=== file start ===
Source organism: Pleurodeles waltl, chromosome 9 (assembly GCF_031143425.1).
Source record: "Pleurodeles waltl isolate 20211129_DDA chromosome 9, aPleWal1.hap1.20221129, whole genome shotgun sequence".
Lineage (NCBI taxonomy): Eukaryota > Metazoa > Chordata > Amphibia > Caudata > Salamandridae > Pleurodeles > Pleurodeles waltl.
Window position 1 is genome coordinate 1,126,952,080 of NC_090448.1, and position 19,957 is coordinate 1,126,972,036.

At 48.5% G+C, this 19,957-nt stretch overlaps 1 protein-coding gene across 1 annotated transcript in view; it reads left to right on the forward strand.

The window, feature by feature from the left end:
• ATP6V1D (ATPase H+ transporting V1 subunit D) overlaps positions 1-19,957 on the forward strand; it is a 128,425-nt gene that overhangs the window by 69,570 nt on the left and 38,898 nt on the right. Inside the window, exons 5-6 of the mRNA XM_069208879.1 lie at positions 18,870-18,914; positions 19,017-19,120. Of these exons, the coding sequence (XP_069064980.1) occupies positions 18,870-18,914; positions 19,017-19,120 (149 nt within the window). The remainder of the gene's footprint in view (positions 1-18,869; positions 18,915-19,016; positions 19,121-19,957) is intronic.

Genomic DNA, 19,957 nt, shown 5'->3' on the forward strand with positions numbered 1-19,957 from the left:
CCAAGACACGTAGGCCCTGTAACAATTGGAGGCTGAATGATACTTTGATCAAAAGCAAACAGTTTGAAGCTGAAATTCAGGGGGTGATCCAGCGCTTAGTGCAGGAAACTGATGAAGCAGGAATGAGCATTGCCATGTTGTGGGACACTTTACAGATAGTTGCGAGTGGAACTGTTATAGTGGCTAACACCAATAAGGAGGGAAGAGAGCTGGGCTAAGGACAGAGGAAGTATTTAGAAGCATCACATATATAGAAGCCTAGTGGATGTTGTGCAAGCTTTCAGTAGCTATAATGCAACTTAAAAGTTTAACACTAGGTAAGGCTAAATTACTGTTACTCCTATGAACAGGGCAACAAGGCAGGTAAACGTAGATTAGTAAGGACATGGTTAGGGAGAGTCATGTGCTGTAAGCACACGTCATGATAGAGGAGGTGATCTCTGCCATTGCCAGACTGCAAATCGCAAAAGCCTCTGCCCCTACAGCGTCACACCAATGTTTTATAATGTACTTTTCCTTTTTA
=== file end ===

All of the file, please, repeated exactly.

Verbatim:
Source organism: Pleurodeles waltl, chromosome 9 (assembly GCF_031143425.1).
Source record: "Pleurodeles waltl isolate 20211129_DDA chromosome 9, aPleWal1.hap1.20221129, whole genome shotgun sequence".
Lineage (NCBI taxonomy): Eukaryota > Metazoa > Chordata > Amphibia > Caudata > Salamandridae > Pleurodeles > Pleurodeles waltl.
Window position 1 is genome coordinate 1,126,952,080 of NC_090448.1, and position 19,957 is coordinate 1,126,972,036.

At 48.5% G+C, this 19,957-nt stretch overlaps 1 protein-coding gene across 1 annotated transcript in view; it reads left to right on the forward strand.

The window, feature by feature from the left end:
• ATP6V1D (ATPase H+ transporting V1 subunit D) overlaps positions 1-19,957 on the forward strand; it is a 128,425-nt gene that overhangs the window by 69,570 nt on the left and 38,898 nt on the right. Inside the window, exons 5-6 of the mRNA XM_069208879.1 lie at positions 18,870-18,914; positions 19,017-19,120. Of these exons, the coding sequence (XP_069064980.1) occupies positions 18,870-18,914; positions 19,017-19,120 (149 nt within the window). The remainder of the gene's footprint in view (positions 1-18,869; positions 18,915-19,016; positions 19,121-19,957) is intronic.

Genomic DNA, 19,957 nt, shown 5'->3' on the forward strand with positions numbered 1-19,957 from the left:
CCAAGACACGTAGGCCCTGTAACAATTGGAGGCTGAATGATACTTTGATCAAAAGCAAACAGTTTGAAGCTGAAATTCAGGGGGTGATCCAGCGCTTAGTGCAGGAAACTGATGAAGCAGGAATGAGCATTGCCATGTTGTGGGACACTTTACAGATAGTTGCGAGTGGAACTGTTATAGTGGCTAACACCAATAAGGAGGGAAGAGAGCTGGGCTAAGGACAGAGGAAGTATTTAGAAGCATCACATATATAGAAGCCTAGTGGATGTTGTGCAAGCTTTCAGTAGCTATAATGCAACTTAAAAGTTTAACACTAGGTAAGGCTAAATTACTGTTACTCCTATGAACAGGGCAACAAGGCAGGTAAACGTAGATTAGTAAGGACATGGTTAGGGAGAGTCATGTGCTGTAAGCACACGTCATGATAGAGGAGGTGATCTCTGCCATTGCCAGACTGCAAATCGCAAAAGCCTCTGCCCCTACAGCGTCACACCAATGTTTTATAATGTACTTTTCCTTTTTA